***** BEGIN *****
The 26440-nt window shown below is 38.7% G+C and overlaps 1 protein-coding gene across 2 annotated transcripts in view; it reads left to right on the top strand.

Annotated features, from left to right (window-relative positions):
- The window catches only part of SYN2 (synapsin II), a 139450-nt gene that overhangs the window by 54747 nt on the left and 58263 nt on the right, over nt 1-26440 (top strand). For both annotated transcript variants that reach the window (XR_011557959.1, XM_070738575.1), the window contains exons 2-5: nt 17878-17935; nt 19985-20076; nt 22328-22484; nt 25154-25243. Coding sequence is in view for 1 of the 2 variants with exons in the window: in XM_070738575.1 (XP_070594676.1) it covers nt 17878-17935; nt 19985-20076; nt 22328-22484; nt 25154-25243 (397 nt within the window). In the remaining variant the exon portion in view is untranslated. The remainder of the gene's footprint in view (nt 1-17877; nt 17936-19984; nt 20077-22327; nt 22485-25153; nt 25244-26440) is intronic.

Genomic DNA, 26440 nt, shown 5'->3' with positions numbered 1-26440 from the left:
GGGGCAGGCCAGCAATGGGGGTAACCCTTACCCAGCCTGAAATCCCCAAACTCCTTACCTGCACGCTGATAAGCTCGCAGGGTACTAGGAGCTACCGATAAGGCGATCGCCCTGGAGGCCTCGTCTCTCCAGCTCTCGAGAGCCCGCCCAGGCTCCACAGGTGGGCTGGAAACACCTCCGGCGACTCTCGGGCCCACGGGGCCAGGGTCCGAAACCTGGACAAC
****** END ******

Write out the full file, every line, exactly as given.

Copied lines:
The 26440-nt window shown below is 38.7% G+C and overlaps 1 protein-coding gene across 2 annotated transcripts in view; it reads left to right on the top strand.

Annotated features, from left to right (window-relative positions):
- The window catches only part of SYN2 (synapsin II), a 139450-nt gene that overhangs the window by 54747 nt on the left and 58263 nt on the right, over nt 1-26440 (top strand). For both annotated transcript variants that reach the window (XR_011557959.1, XM_070738575.1), the window contains exons 2-5: nt 17878-17935; nt 19985-20076; nt 22328-22484; nt 25154-25243. Coding sequence is in view for 1 of the 2 variants with exons in the window: in XM_070738575.1 (XP_070594676.1) it covers nt 17878-17935; nt 19985-20076; nt 22328-22484; nt 25154-25243 (397 nt within the window). In the remaining variant the exon portion in view is untranslated. The remainder of the gene's footprint in view (nt 1-17877; nt 17936-19984; nt 20077-22327; nt 22485-25153; nt 25244-26440) is intronic.

Genomic DNA, 26440 nt, shown 5'->3' with positions numbered 1-26440 from the left:
GGGGCAGGCCAGCAATGGGGGTAACCCTTACCCAGCCTGAAATCCCCAAACTCCTTACCTGCACGCTGATAAGCTCGCAGGGTACTAGGAGCTACCGATAAGGCGATCGCCCTGGAGGCCTCGTCTCTCCAGCTCTCGAGAGCCCGCCCAGGCTCCACAGGTGGGCTGGAAACACCTCCGGCGACTCTCGGGCCCACGGGGCCAGGGTCCGAAACCTGGACAAC